Quantcast

Heavy metals that may damage a developing brain are present in 95 percent of baby foods on the market. Cirou Frederic / PhotoAlto Agency RF Collections / Getty Images

Heavy metals that may damage a developing brain are present in 95 percent of baby foods on the market, according to new research from the advocacy organization Healthy Babies Bright Futures (HBBF), which bills itself as an alliance of scientists, nonprofit organizations and donors trying to reduce exposures to neurotoxic chemicals during the first three years of development.

Read More Show Less
Protestors marched outside the Prudential Center in Newark, New Jersey on Monday, August 26, during the MTV Video and Music Awards to bring attention to the water crisis currently gripping the city. Karla Ann Cote / NurPhoto / Getty Images

By Will Sarni

It is far too easy to view scarcity and poor quality of water as issues solely affecting emerging economies. While the images of women and children fetching water in Africa and a lack of access to water in India are deeply disturbing, this is not the complete picture.

Read More Show Less

EcoWatch Daily Newsletter

The Bingham Canyon open-pit copper mine in Utah has operated since 1903. David Guthrie, CC BY 2.0

By Matthew Ross

Modern society relies on metals like copper, gold and nickel for uses ranging from medicine to electronics. Most of these elements are rare in Earth's crust, so mining them requires displacing vast volumes of dirt and rock. Hard rock mining – so called because it refers to excavating hard minerals, not softer materials like coal or tar sands – generated $600 billion in revenues worldwide in 2017.

Read More Show Less
A child plays under the heavy smoke of factories in Dilovasi, Turkey on Nov. 7, 2006. BULENT KILIC / AFP / Getty Images

A Turkish food engineer, columnist and human rights advocate was sentenced to 15 months in prison last week for publishing an environmental paper that linked pollution to a high incidence of cancer in Western Turkey, according to Science Magazine.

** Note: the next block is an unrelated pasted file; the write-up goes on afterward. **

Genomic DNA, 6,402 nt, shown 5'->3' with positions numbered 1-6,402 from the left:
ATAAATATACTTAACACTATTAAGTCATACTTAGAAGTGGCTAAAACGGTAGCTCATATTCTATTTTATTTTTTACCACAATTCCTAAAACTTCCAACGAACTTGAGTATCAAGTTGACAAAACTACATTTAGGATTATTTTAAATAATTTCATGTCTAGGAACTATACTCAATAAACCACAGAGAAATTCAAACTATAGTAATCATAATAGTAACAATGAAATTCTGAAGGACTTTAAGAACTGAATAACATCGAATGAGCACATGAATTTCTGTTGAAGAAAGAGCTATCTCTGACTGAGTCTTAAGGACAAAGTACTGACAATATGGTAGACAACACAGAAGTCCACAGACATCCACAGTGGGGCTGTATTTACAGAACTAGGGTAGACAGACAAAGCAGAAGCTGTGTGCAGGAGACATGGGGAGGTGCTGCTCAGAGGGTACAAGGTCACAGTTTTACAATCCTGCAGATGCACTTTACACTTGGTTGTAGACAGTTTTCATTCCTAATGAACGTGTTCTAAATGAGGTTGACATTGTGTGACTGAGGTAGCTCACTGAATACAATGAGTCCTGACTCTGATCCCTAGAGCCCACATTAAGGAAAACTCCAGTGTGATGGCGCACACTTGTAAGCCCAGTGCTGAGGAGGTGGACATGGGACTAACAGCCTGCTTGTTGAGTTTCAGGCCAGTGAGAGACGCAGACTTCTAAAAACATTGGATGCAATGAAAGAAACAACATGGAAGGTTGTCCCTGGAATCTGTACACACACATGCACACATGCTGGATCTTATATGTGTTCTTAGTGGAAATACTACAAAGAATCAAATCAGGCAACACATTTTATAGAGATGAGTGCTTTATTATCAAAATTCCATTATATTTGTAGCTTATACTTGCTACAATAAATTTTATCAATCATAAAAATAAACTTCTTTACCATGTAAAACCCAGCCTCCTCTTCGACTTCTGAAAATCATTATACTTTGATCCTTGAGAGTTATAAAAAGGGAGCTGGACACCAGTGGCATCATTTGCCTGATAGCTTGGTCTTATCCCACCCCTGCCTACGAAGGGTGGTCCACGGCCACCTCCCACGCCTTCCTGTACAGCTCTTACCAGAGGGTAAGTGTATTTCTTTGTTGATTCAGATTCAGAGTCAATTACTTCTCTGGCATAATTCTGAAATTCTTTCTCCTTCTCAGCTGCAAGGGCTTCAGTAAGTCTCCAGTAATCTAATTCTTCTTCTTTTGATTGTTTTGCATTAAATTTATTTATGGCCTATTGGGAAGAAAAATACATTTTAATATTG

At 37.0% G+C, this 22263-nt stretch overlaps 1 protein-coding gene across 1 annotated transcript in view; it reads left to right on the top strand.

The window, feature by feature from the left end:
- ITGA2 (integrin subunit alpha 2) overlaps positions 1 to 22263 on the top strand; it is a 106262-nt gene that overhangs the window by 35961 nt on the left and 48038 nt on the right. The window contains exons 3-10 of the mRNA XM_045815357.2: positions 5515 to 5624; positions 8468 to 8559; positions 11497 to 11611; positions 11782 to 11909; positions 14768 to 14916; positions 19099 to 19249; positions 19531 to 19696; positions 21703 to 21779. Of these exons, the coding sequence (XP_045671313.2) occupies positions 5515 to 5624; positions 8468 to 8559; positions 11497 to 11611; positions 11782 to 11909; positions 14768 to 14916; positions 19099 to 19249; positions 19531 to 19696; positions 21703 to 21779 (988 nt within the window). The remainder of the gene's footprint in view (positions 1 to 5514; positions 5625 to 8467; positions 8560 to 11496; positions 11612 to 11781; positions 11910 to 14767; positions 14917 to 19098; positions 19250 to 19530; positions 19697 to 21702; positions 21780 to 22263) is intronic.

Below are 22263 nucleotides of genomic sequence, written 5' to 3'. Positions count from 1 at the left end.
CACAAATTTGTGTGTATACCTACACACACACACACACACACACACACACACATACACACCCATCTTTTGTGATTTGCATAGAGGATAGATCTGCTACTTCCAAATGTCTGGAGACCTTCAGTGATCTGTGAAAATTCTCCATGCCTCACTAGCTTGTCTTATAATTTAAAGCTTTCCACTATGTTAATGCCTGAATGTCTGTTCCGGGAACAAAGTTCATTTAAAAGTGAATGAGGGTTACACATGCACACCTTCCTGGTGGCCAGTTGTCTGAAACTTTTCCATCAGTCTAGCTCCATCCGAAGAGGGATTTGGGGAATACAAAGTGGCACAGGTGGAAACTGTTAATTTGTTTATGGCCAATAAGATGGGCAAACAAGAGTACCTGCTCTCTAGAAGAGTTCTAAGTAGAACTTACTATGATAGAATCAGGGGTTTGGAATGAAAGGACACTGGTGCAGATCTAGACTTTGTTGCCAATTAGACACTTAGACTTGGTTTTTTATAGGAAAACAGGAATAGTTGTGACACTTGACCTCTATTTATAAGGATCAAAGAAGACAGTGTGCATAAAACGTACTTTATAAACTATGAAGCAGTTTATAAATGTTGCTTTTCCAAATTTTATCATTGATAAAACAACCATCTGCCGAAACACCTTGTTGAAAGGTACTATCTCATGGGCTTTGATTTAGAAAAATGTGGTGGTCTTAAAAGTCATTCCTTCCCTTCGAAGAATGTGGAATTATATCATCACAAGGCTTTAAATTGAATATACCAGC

Read More Show Less
New Jersey Gov. Murphy said 6,500 households in Newark have signed up for lead service line replacement, and so far more than 900 service lines have been replaced. Edwin J. Torres / Governor's Office

Newark water is safe to drink, if you use the U.S. Environmental Protection Agency (EPA) approved filters issued by the city, according to new test data that city and state officials announced Monday.

Read More Show Less
Push Doctor / Flickr

Since the Flint drinking water crisis erupted five years ago, Americans have realized that many cities and towns struggle to ensure safe water. Currently residents of Newark, New Jersey are drinking bottled water after the city realized lead filters it handed out had failed.

Read More Show Less
Sponsored
People observe the damage to Notre-Dame de Paris from the April 15, 2019, on May 1. Jeanne Menjoulet / CC BY-ND 2.0

Paris officials sealed off the area around the Notre Dame Cathedral to remove lead particles that have settled after a devastating fire destroyed the iconic cathedral's roof and spire in April.

Read More Show Less
lisegagne / E+ / Getty Images

By Nicole Ferox

When my daughter was in preschool, she told me that instead of washing hands before lunch, the children used hand sanitizer. The thinking behind this was probably that hand sanitizer kills bacteria and viruses and therefore — presto! — problem solved. Hands are clean, and it's so much quicker.

Read More Show Less
NBC News / YouTube screenshot

The city of Newark has begun passing out cases of bottled water as concerns mount over how effective filters provided to residents with lead water service lines may be.

Read More Show Less
Homes in Washington, DC's Brookland neighborhood were condemned to clear room for a highway in the 1960s. The community fought back. Brig Cabe / DC Public Library

By Teju Adisa-Farrar & Raul Garcia

In the summer of 1969 a banner hung over a set of condemned homes in what was then the predominantly black and brown Brookland neighborhood in Washington, DC. It read, "White man's roads through black men's homes."

Earlier in the year, the District attempted to condemn the houses to make space for a proposed freeway. The plans proposed a 10-lane freeway, a behemoth of a project that would divide the nation's capital end-to-end and sever iconic Black neighborhoods like Shaw and the U Street Corridor from the rest of the city.

Read More Show Less
Demonstrators outside a Republican presidential debate in Detroit in 2016. Chip Somodevilla / Getty Images

Michigan prosecutors dropped all criminal charges against government officials involved in the Flint water crisis Thursday, citing concerns about the investigation they had inherited from the Office of Special Counsel (OSC) appointed by former Attorney General Bill Schuette, CNN reported.

Read More Show Less
Sponsored